A common proverb in rural Bengal is ‘Kazi’s cow is in the book, there is no cow’. The explanation is that it is not necessary to see how many cows are in the herd or what the real picture is; Documents must be kept in order. During the colonial rule, the government officials kept the records without seeing the image of the field. Then this proverb was born. The English left almost a quarter of a century ago. But the Bangladesh Ministry of Commerce is adopting the strategy of Kazi’s book. Over the past year, the prices of various products have risen and fallen. Effective as soon as the price of the product rises. But if the price of the product is reduced, it will take months to take effect. It is as if the important ministry is taking its responsibility in lowering and raising prices. The market does not need to see the actual picture.
The prices of the products are increased without seeing the real picture of the demand and supply of people’s daily products; In some cases it is reduced. But then the market is not monitored and controlled. Currently, there is anarchy in the country’s edible oil market. On October 3, the price of soybean oil in bottles was reduced by 14 Tk per litre. There was no impact on the market after this announcement. Traders will be selling oil at the old price until Saturday in markets across the country, including the capital Dhaka. Meanwhile, on October 6, the Ministry of Commerce lowered the price of palm oil by 8 taka per liter to 125 taka. At the same time, the sugar price has been increased by 5 rupees per kg. With the announcement, the price of sugar on the market rose, but the price of palm oil did not fall. Disadvantaged buyers say the Ministry of Commerce is freed by fixing the price. They don’t control the market. While mobile courts are sometimes established, there is no effective action to ensure that consumers can purchase products at prices set by the ministry. Forcing consumers to buy products at higher prices.
Retailers say they haven’t gotten cheap oil yet. And the supply companies say production of newly priced oil has begun. On Saturday, several shops in the parts of the capital Jatrabari, Shanirakhra, Dholaipar, Arambagh and Sayedabad found no new oil prices. The shopkeepers complained that they are buying from the company at the old price.
Last Monday, however, the Bangladeshi vegetable oil refineries and the Bonaspati Manufacturers Association lowered the price of 1 liter of soybean oil to 178 Tk; That was previously 192 Tk. On the other hand, the new price of a 5 liter bottle has been reduced by 65 Tk to 880 Tk; That was previously 945 Tk. In other words, 5 liters of bottled soybeans have decreased by 13 Tk per liter. The price of open soybean oil has been reduced by Tk 17 to Tk 158. But some retailers said they are buying and selling oil at its previous price. Shanir Akhara Monir shop owner Md. Monir Hossain said he sells 1 liter of bottled oil for Tk 190-192. On the other hand, 5 liters of oil are sold for Tk 945. With regard to the increased price, he said, we are selling oil at the previous price. Because the company has not yet given oil at the new price. If we give oil at a discounted price, we can also lower the price of oil.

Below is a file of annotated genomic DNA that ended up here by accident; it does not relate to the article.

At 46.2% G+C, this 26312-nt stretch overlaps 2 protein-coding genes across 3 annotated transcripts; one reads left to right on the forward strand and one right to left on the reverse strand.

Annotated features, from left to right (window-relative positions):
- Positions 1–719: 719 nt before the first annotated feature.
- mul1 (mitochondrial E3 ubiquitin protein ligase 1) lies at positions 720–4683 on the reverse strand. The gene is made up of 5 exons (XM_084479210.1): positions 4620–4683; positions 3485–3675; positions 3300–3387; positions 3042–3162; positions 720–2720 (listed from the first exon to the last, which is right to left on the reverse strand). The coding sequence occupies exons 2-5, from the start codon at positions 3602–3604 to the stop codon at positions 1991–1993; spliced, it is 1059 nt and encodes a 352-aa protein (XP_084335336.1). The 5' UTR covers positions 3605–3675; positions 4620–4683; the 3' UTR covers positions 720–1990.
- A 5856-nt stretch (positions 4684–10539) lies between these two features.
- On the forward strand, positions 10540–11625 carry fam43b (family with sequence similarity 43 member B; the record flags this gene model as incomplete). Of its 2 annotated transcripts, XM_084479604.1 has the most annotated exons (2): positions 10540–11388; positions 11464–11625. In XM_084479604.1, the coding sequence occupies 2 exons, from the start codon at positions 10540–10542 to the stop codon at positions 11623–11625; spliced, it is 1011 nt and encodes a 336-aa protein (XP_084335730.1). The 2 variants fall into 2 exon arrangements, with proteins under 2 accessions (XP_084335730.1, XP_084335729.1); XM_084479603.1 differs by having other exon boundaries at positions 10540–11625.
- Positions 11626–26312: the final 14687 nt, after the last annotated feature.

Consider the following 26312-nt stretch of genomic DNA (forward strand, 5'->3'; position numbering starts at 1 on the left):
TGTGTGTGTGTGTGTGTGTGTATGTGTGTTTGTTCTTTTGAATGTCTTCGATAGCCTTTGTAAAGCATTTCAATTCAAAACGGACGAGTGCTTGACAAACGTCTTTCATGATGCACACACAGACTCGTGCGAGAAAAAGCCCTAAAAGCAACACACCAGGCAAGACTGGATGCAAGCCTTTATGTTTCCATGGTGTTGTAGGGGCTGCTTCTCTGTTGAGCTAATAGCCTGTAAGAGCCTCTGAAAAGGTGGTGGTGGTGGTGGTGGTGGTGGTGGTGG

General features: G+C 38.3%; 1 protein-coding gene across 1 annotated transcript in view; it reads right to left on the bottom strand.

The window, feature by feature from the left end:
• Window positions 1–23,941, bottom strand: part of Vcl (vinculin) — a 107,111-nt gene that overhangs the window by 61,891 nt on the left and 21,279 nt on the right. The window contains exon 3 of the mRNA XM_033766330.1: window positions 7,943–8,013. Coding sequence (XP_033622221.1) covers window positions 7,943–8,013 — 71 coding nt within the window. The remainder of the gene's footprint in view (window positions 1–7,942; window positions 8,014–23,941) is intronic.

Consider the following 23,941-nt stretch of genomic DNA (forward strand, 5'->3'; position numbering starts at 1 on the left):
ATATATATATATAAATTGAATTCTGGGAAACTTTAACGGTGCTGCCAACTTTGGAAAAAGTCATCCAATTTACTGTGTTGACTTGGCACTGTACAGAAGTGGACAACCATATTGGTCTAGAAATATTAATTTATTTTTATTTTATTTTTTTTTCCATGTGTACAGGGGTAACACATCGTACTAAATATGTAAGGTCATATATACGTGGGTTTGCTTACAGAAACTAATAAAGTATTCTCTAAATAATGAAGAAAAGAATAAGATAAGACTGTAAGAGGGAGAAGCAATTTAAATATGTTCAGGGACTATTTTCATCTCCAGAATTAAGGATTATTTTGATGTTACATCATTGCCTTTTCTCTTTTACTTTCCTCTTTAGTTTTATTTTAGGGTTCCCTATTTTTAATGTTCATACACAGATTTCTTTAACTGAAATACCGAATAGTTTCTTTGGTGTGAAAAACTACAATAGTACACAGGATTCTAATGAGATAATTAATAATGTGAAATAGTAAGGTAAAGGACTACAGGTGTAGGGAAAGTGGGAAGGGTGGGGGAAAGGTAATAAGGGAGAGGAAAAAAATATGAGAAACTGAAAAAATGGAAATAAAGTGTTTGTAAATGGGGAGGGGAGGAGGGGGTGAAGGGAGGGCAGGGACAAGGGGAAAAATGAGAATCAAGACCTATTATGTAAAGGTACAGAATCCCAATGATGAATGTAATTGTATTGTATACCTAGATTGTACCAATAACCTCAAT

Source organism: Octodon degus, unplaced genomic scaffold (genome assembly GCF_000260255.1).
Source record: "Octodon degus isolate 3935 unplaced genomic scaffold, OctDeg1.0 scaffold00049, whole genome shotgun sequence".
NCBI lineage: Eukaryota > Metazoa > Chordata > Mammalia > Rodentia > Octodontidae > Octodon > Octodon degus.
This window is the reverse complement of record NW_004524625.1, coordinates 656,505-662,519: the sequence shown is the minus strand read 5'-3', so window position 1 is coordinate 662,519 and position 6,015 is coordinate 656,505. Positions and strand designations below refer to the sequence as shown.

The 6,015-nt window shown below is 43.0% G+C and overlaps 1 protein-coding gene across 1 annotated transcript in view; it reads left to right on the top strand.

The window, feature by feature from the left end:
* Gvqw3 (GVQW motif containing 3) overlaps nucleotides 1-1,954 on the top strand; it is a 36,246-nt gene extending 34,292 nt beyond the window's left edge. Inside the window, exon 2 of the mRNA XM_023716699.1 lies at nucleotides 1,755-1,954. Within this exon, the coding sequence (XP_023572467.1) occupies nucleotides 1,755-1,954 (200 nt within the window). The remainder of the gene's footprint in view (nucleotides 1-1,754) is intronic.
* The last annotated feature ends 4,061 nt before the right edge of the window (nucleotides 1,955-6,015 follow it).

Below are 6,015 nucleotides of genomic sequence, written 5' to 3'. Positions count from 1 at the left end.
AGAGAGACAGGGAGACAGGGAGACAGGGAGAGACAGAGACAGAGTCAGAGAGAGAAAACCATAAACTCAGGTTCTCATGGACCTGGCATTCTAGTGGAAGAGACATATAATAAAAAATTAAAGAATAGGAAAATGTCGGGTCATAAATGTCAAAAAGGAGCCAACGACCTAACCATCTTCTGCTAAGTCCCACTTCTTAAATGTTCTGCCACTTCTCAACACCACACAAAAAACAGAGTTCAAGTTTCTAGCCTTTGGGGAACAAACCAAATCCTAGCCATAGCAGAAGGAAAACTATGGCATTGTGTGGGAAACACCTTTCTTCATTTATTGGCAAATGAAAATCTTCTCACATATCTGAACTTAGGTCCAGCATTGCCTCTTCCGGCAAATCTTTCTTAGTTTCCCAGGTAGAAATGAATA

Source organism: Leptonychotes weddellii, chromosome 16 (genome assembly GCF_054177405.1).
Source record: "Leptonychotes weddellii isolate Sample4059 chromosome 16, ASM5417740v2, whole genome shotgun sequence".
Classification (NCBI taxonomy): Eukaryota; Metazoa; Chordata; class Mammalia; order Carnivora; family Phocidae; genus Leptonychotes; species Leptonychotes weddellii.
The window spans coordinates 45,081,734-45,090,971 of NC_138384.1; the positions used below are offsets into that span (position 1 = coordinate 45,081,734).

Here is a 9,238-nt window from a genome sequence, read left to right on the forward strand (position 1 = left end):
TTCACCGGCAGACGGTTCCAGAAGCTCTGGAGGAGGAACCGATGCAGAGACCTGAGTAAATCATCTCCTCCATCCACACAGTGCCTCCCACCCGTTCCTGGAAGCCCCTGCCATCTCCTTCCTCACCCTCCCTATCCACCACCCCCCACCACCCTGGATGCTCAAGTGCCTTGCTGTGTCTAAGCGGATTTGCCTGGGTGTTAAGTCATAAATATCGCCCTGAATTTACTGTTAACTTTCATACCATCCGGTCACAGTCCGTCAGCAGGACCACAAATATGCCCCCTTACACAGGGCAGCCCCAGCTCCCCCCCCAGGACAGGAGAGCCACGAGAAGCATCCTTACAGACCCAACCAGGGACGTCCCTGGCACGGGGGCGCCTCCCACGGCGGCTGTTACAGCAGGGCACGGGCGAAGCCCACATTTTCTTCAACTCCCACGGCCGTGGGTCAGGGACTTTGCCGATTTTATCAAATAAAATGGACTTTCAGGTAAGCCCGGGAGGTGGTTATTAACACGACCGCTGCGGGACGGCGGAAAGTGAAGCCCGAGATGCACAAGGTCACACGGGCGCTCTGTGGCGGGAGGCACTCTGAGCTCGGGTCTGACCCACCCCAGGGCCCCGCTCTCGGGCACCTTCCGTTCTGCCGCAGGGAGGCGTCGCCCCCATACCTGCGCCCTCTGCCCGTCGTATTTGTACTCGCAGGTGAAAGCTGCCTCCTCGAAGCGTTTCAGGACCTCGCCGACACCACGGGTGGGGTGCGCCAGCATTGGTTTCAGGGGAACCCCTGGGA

A few shops in the Jatrabari area showed the same picture. Retailers said they had heard of the new price but it had no effect. Because companies are still selling oil at old prices. Following the government’s announcement of the price cut, oil must be bought and sold at the old wholesale market price. If we get oil at a low price, we sell it at a low price.
A similar picture was seen in the markets of Arambagh and Fakirapool. Wholesalers and retailers say the new price of soybean oil has not yet hit the market. Everyone sells oil at the old price. Buyers go to the stores to ask for the new price of soybeans, which has created an embarrassing situation.
Meghna Group Senior General Manager SM Mujibur Rahman told reporters that the new price of soybean oil has not yet entered the market. But production has started. New oil prices are expected across the country this week.
Meanwhile, on October 6, the Ministry of Commerce decided to cut the price of palm oil by 8 taka per liter to 125 taka. While most stores don’t sell palm oil, the stores that sell palm oil sell the oil at the old price. Sellers complained about getting oil at old prices as the reason.
It has been revealed that after making the decision to raise and lower the prices of products, he ended his position as the Ministry of Commerce with a press release to the media. Later on, the market does not see whether that decision is implemented or not.